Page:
Lanyard or vest?
by: Lloyd Tackitt 11/18/2013
One of the things that drew me to fly fishing was the minimal amount of equipment needed. Once the rod is rigged about all you need are a few flys and some leader.
Except that my vest quickly became crammed with all kinds of stuff. The vest is a very handy thing to have, but like a junk drawer it quickly becomes (or at least mine did) filled with junk. Damn thing got to where it weighed almost as much as I do. I couldn't help it, so many pockets just crying to be filled with something or other.
I saw a catalog photo of a lanyard that had everything necessary, yet had so little on it. So I bought one. Mine carries nippers, hemostats, a fly box full of flys, fishing license, and a spool of leader. That's it. And that's all I really need for a few hours of fishing. Weighs about as much as a hummingbird's breath.
It is so unobrusive that I forget I'm wearing it, until I need something that's hanging on it. Everything, except the fly box, is on a retractable, making them easy to use. The box hangs from the very bottom of the lanyard and has more than enough room to use easily.
If I was going to be out and far-off all day I would use the vest. I can carry bottled water, whisky flask, lunch, sunscreen, ciagrs, chaise lounge, hammock, tree trimmer, boat, log cabin, whatever I want to in it. Most of my trips are just a few hours and within walking distance of my house, so the lanyard has become my go to item. I love my lanyard!
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Coyute, CO 11/18/2013 9:49:15 AM
Down on the Brazos fishing with Lloyd while drinking scotch, smoking cigars and talking fishing with a philosophic flare. My next vacation. Stick a humidor on that baby and a toddler sized flask and you are golden.
skiman, CO 11/18/2013 10:05:58 AM
OK Lloyd, I see your point about the lanyard. The one thing a lot of river-fishers and boaters often forget is how quickly a problem can arise if you should slip and fall into a fast current. That being said, I opt for a floatation vest. I have one that I use on the river, my belly boat, and my son's canoe. The trick is to pare it down and only pack what you need. Call me a "wimp" if you will...but (believe it or not), I have a wife that would still like to see me come home, no matter how much insurance I'm carrying! Good Fishing!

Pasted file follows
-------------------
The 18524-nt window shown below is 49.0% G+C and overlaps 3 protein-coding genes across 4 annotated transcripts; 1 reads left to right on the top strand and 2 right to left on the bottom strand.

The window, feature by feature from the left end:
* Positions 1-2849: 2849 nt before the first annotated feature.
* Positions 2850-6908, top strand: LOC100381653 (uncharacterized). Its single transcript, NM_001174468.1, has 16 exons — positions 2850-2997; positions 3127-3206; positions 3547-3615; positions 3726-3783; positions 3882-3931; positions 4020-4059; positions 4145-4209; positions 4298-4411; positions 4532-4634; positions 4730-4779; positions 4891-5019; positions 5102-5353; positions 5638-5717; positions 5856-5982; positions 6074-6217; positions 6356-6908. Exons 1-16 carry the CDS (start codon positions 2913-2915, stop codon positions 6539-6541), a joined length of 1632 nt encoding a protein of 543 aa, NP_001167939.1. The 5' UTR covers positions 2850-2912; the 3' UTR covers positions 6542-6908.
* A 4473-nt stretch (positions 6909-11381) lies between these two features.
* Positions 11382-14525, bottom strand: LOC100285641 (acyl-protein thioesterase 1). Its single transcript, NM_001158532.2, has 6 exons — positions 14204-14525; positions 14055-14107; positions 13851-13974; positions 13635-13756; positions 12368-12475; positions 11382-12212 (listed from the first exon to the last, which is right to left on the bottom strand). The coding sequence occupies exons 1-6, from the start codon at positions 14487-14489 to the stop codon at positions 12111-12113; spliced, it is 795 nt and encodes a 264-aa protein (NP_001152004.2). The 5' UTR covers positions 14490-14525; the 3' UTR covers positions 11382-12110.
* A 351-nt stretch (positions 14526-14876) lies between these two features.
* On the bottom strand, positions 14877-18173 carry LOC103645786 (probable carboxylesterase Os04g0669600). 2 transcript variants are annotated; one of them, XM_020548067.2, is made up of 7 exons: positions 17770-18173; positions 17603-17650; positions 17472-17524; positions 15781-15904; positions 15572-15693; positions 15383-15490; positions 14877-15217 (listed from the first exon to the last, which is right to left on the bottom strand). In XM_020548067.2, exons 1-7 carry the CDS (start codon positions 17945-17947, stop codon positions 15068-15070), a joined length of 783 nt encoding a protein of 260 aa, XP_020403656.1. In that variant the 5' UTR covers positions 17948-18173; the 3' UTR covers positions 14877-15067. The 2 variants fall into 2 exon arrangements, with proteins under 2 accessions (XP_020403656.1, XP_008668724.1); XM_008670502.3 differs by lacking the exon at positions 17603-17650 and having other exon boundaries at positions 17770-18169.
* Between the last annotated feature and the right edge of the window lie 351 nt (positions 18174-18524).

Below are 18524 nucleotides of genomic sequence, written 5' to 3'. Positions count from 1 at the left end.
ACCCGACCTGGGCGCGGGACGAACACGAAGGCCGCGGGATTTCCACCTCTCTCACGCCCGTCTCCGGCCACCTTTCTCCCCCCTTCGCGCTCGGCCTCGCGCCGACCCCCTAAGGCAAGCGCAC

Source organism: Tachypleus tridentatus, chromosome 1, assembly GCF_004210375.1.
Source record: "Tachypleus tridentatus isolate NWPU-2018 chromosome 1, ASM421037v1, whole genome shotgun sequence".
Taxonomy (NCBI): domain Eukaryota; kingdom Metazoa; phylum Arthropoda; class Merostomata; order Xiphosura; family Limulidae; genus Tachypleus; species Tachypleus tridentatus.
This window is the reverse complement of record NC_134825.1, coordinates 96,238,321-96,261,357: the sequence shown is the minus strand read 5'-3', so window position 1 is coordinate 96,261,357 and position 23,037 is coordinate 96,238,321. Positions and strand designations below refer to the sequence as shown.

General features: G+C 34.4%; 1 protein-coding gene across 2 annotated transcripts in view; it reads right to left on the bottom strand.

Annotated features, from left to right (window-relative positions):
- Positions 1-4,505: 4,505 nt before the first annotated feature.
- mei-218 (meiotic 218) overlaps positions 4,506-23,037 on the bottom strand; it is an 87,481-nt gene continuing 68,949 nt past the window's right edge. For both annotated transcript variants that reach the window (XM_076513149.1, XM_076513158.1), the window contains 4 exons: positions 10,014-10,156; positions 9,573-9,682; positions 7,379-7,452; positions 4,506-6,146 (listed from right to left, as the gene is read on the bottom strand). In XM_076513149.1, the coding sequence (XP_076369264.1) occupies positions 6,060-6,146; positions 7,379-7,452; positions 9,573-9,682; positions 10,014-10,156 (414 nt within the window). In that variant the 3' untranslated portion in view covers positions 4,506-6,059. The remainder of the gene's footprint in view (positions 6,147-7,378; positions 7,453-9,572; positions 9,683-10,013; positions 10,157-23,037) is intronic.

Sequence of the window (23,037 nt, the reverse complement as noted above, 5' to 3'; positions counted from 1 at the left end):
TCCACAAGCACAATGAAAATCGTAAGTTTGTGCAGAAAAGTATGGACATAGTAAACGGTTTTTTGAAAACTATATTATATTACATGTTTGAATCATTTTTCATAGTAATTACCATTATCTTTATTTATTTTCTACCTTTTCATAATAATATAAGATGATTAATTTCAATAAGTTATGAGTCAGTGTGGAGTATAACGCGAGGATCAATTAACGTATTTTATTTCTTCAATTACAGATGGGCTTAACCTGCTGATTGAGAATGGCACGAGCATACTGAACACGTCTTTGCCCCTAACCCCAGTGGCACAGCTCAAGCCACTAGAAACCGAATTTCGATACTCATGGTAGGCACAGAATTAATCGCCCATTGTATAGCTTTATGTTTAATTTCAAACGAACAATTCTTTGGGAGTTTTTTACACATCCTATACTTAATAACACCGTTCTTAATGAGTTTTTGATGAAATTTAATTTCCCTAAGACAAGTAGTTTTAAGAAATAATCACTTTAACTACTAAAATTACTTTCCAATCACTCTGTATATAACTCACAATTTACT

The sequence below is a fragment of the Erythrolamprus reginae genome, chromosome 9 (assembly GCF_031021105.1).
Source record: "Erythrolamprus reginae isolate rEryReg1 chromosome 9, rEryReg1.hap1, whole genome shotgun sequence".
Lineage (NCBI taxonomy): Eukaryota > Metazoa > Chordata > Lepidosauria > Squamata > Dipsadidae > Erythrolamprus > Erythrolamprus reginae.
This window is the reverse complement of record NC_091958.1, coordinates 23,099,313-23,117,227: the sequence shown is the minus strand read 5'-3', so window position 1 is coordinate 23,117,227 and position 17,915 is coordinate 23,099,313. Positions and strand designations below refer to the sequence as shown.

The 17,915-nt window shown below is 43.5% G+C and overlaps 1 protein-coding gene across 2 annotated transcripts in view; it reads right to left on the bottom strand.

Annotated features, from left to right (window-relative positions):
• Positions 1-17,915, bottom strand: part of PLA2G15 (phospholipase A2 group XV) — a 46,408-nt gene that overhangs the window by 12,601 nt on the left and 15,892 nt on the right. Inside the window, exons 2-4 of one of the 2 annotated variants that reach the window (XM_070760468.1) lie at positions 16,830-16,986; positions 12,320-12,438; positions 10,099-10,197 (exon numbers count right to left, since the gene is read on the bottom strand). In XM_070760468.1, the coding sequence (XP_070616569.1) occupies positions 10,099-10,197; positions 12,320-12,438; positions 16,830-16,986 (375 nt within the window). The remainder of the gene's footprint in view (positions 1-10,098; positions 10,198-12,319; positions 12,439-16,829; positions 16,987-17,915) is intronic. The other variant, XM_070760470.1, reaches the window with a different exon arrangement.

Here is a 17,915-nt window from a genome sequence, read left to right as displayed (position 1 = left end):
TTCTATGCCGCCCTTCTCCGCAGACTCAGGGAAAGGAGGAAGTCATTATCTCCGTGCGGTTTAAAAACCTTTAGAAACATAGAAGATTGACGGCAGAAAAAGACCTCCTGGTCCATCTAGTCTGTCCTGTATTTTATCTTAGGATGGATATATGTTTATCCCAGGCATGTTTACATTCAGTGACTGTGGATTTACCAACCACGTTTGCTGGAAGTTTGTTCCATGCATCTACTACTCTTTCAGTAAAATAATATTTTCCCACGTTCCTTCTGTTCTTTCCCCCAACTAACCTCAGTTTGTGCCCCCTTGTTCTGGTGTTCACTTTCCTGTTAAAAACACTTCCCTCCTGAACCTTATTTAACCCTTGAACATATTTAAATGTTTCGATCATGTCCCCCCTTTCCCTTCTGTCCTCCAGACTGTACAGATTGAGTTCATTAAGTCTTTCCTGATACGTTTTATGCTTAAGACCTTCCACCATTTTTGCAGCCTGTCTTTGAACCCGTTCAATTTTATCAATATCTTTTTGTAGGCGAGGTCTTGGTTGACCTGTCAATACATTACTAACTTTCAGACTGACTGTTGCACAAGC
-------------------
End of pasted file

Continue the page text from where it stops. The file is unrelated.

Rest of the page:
Lloyd Tackitt (Lloyd Tackitt), TX 11/18/2013 10:48:09 AM
When it comes to flotation devices I use one of the inflatables that has a low profile. The lanyard works great with it too. I think I'll like the lanyard even better when summer rolls around again. It was near 90 degress yesterday and without a vest I was much cooler than I would have been with one.
Bassnfly, CA 11/18/2013 2:02:34 PM
Often the KISS method is all that is required (Keep It Simple Stupid!) When paring down to only the necessities it can eliminate a lot of time spent trying to second-guess what to use, instead of actually using just what you brought.
Catman1979, CO 11/19/2013 2:33:21 AM
Small day pack with magnet release net clipped on the front. Works perfect, about three pounds loaded (minus water), and I can carry the camera for those big fish.
Hawaiian Punch, CO 11/19/2013 8:03:07 AM
Although I'm a "walleye" kind of guy,I too use a lanyard when I fish.
On it I have a tyefast tool,great for snelling a hook or splicing 2 lines together(regular line to florocarbon) and a fingernail clipper,saves my teeth great for cutting line of any kind,a friend works at a place where everyone wears a lanyard with I.D. and he has a box of left over lanyards,lucky me!
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